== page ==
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Updated from 4:11 p.m. EDT

Stocks ended higher Wednesday as positive earnings and economic news, optimistic research calls and merger deals helped the major averages add to the previous day's rally.

The

Dow Jones Industrial Average

rose 45.19 points, or 0.5%, to 9568.46. The

Nasdaq

gained 11.42 points, or 0.6%, to 1852.90, and the

S&P 500

climbed 4.28 points, or 0.4%, to 1026.27.

The indices got a boost in the afternoon from the

Federal Reserve's

latest Beige Book survey, which pointed to improvement in the economy over the summer.

"Reports from the 12 Fed districts indicate the economy continued to improve in July and August," the Fed said. Eleven districts said activity levels increased, with improvement broad-based in some regions. The report showed strength in consumer and manufacturing activity.

Treasuries were up slightly, despite optimism about an economic recovery and concern about higher interest rates. The 10-year note added 1/32 to 97 8/32, yielding 4.60%. Bonds sold off more than a point in Tuesday's session on news of improvement in the manufacturing sector.

Experts said Wednesday's stock gains, which occurred on strong volume, bode well for the future.

"We are coming out of an eight-week consolidation period," said Richard Dickson, a technical analyst at Lowry Research. "I would not be surprised to see the market go up from here. We would not be seeing such heavy volume and good breadth if the rally were about to roll over."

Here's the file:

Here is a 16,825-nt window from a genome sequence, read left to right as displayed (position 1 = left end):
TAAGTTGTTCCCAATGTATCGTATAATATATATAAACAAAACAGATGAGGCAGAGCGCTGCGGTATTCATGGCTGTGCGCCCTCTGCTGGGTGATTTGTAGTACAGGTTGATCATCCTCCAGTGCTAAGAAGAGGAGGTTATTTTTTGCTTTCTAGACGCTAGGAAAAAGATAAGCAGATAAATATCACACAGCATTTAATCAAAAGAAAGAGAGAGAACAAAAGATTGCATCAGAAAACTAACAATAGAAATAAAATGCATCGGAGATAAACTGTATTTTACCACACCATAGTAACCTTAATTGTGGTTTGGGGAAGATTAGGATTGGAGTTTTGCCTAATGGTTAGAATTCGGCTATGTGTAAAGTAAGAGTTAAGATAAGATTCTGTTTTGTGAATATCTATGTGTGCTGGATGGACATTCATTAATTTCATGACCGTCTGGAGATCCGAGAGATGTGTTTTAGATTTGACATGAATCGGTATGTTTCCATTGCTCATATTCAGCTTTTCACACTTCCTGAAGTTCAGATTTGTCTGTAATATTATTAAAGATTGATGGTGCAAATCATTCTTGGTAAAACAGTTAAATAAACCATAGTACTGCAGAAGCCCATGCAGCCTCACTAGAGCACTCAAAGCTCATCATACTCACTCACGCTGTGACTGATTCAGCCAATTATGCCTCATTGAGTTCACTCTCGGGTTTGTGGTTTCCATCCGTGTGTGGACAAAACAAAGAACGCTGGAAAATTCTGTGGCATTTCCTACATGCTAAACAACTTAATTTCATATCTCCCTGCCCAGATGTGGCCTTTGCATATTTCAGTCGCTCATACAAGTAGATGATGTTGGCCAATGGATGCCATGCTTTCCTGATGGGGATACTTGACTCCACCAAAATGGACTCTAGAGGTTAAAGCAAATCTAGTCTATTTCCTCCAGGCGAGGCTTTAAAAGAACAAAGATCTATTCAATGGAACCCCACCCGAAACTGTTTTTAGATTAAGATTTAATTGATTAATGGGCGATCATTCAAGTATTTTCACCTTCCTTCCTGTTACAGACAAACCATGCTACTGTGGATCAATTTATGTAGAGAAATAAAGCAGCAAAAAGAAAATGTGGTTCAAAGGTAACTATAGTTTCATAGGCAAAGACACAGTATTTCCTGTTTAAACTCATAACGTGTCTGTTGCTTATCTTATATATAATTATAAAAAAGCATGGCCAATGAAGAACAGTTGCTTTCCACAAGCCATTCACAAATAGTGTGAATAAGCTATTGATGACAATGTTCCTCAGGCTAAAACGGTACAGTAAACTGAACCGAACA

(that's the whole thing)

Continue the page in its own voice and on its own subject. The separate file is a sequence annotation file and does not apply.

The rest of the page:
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About 1.63 billion shares changed hands on the

New York Stock Exchange

, while approximately 2.3 billion shares traded on the Nasdaq. Breadth was positive, as advancers led decliners 2-to-1 on the Big Board. Winners edged losers on the Nasdaq.

The Dow and the S&P closed at their best levels in almost 15 months on Tuesday, while the Nasdaq hit its highest point since April 2002. "The market is on a nice run," said Peter Coolidge, a trader at Deltec Asset Management. "It will take a breather, but it is hard to say what will cause that. In the meantime, there are a lot more participants right now, and it looks like investors are adding to positions."

U.S. chain-store sales rose 4.6% in the week ended Aug. 30, according to Instinet Research's Redbook report, and the news lifted retail stocks. Among other sectors, oil, high-tech and transportation issues ended higher, while semiconductor, drug, banking and gold stocks finished lower.

In other news, the government said construction spending was up 0.2% in July to a seasonally adjusted $879.8 billion. The increase was below economists' forecasts for a 0.5% gain, however.

Investors will get further clarity on the state of the economy on Friday, when the government releases monthly employment statistics. "We need to see the job picture improving in order for the market to keep adding fuel to the rally," said Coolidge.

Elsewhere, New York Attorney General Eliot Spitzer announced a $40 million settlement with hedge fund

Canary Capital Partners

over allegations it engaged in illegal trading in mutual fund shares sold by a number of Wall Street firms, including

Bank of America's

(BAC) - Get Bank of America Corp Report

Nation's Funds,

Bank One

(ONE) - Get OneSmart International Education Group Ltd Report

and

Janus

(JNS)

.

One of the top corporate stories of the day involved a merger of two pharmacy-benefits providers.

Caremark

(CMX)

agreed to acquire

AdvancePCS

(ADVP)

in a mostly stock deal valued at around $6 billion. The companies said they will have combined annual revenue of about $23 billion. Caremark dropped $2.10, or 8.3%, to $23.30, while AdvancePCS rallied $7.40, or 18.5%, to $47.45.

On the earnings front,